Your InFinance Publication

FINSIA’s InFinance keeps you up-to-date and in-the-know. 

ScoMo’s ‘wrong message’ on retirement saving

by Matthew Smith | 17 May 2017

Letting first home buyers tap their voluntary super contributions won’t amount to “siphoning”, but it will be sending the wrong message to savers, says John Piggott, University of New South Wales’s Scientia professor of economics. #3 ScoMo’s ‘wrong message’ on retirement saving 

As part of Federal Budget, Treasurer Scott Morrison announced that voluntary contributions for super of $15,000 per year up to a total of $30,000 per person would be available to be used to buy a home.

Under the plan, money withdrawn from concessional contributions would be taxed at marginal personal rates with a 30 per cent tax offset.

However, putting all the headline numbers aside, the total contribution on the sticker price for a first home would be minimal, Piggott says, during a panel discussion in the last week hosted by the University of New South Wales on the budget outcomes.

“I don’t think it will make much difference either way in terms of the affordability of housing for young buyers,” Piggott says.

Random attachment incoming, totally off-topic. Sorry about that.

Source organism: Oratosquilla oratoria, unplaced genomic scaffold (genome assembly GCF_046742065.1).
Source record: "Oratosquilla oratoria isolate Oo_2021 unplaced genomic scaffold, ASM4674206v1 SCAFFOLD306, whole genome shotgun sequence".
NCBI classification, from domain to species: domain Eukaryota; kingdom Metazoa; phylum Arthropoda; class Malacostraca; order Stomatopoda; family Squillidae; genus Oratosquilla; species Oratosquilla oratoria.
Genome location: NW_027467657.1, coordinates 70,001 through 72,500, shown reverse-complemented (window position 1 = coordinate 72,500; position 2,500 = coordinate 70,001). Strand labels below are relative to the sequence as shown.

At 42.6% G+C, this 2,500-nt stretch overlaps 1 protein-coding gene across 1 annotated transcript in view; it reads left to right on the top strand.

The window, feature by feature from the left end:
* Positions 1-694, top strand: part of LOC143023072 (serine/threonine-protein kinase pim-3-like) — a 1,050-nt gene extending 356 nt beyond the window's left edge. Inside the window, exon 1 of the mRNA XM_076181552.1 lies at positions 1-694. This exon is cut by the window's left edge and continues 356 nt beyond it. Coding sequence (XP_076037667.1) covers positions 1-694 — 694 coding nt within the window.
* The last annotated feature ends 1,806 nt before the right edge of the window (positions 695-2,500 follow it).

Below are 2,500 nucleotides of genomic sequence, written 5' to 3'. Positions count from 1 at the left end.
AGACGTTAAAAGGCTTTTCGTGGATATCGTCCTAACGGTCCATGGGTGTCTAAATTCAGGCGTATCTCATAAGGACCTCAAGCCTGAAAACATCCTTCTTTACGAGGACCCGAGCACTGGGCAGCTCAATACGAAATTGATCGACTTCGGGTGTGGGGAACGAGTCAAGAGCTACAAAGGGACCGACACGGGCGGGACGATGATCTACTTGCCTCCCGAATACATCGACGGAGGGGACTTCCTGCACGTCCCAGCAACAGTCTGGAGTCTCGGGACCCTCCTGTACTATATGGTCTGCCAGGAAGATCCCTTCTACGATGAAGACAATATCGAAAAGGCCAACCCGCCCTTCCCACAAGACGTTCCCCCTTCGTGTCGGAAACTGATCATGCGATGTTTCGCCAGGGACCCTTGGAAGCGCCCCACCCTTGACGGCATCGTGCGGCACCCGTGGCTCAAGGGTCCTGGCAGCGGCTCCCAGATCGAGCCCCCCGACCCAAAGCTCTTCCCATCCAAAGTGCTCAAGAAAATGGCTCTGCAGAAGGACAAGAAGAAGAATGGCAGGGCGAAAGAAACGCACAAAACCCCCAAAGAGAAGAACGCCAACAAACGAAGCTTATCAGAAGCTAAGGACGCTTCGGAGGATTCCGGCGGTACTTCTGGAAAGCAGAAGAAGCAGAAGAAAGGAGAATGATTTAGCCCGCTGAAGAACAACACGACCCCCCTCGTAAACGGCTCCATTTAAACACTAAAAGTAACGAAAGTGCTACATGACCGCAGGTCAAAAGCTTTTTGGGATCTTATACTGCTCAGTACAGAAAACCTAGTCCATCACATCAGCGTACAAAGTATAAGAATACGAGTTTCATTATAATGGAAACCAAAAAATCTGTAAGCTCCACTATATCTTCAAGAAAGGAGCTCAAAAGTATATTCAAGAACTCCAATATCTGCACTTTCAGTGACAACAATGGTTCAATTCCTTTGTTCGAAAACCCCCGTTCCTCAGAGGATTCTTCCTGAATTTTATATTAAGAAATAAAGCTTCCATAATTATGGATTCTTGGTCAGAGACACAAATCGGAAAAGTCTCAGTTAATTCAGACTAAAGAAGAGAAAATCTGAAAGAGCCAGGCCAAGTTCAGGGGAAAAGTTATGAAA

“I am concerned that the purpose of super is getting diluted,” Piggott tells an audience of policymakers and professionals.

Piggott points to the language of the Financial System Inquiry, known as the “Murray Inquiry”, which outlines the purpose of superannuation be “enshrined” in legislation.

“This was to try to prevent or to dampen down the use of what we have as an enormous value of funds under management for super, to make sure that’s not going to be siphoned off for other purposes,” Piggott explains.

Piggott is joined by UNSW economics professor Richard Holden; Centre for Social Impact CEO, Kristy Muir; and lecturer for UNSW’s school of taxation and business law, Kathrin Bain, for a budget discussion which can be watched here.

“What’s being proposed here doesn’t amount to a siphoning off, but it does confuse the issue, because it means going into a super account taxed under super rules,” Piggott points out.

“So there is a question whether that clarity of purpose is being compromised by this provision, and I think that will have long-term consequences if that does play out,” he says.

Australia’s approximately $1.6 trillion is the largest and easily the most coveted pool of money and invariably it becomes the target of politicians looking to appease voters at budget time.

Every year industry implores government to not tinker with super and this year seems no different.

Also contained within the budget is the provision for people aged 65 or older to make non-concessional contributions to super up to $300,000 each from the proceeds of the sale of a family home.


Share this